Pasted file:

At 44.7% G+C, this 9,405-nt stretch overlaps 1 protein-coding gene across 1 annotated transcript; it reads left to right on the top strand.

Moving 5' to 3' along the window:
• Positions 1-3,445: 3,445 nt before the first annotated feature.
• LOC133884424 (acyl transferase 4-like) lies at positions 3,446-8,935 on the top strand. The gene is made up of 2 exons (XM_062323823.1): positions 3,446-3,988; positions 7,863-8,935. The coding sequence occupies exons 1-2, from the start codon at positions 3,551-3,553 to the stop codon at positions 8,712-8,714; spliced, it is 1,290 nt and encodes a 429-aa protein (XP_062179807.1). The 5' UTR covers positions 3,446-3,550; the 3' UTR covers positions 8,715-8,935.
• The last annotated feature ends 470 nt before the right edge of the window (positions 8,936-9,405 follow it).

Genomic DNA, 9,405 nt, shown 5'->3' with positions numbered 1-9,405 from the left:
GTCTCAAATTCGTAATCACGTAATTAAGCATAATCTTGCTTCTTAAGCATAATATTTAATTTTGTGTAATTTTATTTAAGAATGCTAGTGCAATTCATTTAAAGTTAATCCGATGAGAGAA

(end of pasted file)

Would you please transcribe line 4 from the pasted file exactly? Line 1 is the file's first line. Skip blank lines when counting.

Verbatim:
• LOC133884424 (acyl transferase 4-like) lies at positions 3,446-8,935 on the top strand. The gene is made up of 2 exons (XM_062323823.1): positions 3,446-3,988; positions 7,863-8,935. The coding sequence occupies exons 1-2, from the start codon at positions 3,551-3,553 to the stop codon at positions 8,712-8,714; spliced, it is 1,290 nt and encodes a 429-aa protein (XP_062179807.1). The 5' UTR covers positions 3,446-3,550; the 3' UTR covers positions 8,715-8,935.